Regulator plans new guidelines for loan spreads

Home > Business > Economy

print dictionary print

Regulator plans new guidelines for loan spreads

The country’s financial watchdog will introduce new bank guidelines for calculating mortgage loan spreads amid concerns that banks are raising interest rates to make up for their falling profit at the disadvantage of average borrowers.

The Financial Supervisory Service said Tuesday that financial institutions are unfairly calculating interest rates on home loans. Banks deliberately set higher target return ratio so that they can have grounds to raise interest rates, the FSS said. Financial authorities are monitoring the rate setting practice as interest rates for mortgages have spiked recently.

The interest rate on mortgages is composed of the base rate plus an added rate, called the spread, which banks determine based on borrowers’ credit risks. The base rate is the standard rate set by the central bank. The spread is based on the banks’ target returns, profit requirements, operating costs and risk and credit loss.

The FSS suspected that the banks overestimate their target return on assets to have a basis to raise their spread.

For instance, some banks set target rates of about 2 percent, though the current average return on assets stood at a 0.3 to 0.4 percent.

The FSS vowed to come up with specific guidelines in calculating the spreads since current regulations are “vague”.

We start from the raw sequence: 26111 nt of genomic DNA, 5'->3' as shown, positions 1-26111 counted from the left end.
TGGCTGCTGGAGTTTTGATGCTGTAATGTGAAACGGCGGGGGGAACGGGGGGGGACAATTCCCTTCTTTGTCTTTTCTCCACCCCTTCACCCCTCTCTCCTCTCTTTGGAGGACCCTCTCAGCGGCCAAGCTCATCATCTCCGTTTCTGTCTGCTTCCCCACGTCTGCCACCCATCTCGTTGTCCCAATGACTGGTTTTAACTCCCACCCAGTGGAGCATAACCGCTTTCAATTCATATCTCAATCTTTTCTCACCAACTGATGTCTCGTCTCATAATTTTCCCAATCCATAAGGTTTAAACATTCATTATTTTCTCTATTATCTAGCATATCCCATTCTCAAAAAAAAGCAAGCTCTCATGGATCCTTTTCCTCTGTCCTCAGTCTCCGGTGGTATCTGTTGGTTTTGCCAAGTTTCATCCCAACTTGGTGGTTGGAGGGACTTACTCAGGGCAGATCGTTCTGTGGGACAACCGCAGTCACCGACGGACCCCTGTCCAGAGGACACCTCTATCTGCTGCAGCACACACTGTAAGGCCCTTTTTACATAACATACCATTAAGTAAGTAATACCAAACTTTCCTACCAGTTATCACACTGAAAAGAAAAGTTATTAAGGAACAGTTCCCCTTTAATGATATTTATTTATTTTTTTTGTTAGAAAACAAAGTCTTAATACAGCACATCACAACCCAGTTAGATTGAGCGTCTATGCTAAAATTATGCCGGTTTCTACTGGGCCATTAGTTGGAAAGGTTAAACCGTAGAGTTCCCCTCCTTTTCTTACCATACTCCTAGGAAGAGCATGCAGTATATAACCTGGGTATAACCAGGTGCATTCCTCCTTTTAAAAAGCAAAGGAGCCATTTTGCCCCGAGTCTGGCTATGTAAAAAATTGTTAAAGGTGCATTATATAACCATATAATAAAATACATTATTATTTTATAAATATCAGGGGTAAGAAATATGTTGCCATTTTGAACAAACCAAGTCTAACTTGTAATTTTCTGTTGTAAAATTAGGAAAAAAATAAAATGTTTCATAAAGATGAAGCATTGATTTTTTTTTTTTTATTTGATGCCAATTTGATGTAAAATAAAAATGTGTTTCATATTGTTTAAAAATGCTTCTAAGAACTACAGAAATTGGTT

The FSS watchdog will consult with the Korea Federation of Banks, an association representing the country’s banking industry and local major banks, to devise new rules.

Financial authorities warned of the rising lending rates for mortgages.

Fixed interest rates on mortgages at the country’s four major banks - KB Kookmin, Shinhan, KEB Hana and Woori - ranged from 2.74 to 4.7 percent at the end of September, but were 3.3 to 4.8 percent as of the end of November, according to the data released by the Financial Services Commission.

Interest on adjustable rate loans were between 2.57 percent and 4.35 percent but rose to 2.8 to 4.5 percent at the end of November, according to the FSC. The increase indicates that the banks adjusted the spreads, given that the benchmark interest rate remains at a record low of 1.25 percent.

The FSS said that it will also change the notification system of banks’ interest rate.

Currently, banks announce their interest rates on the website of the Korea Federation of Banks, but the figure is not in real time. It is based on data from a month earlier.


BY PARK EUN-JEE [park.eunjee@joongang.co.kr]
Log in to Twitter or Facebook account to connect
with the Korea JoongAng Daily
help-image Social comment?
s
lock icon

To write comments, please log in to one of the accounts.

Standards Board Policy (0/250자)

What’s Popular Now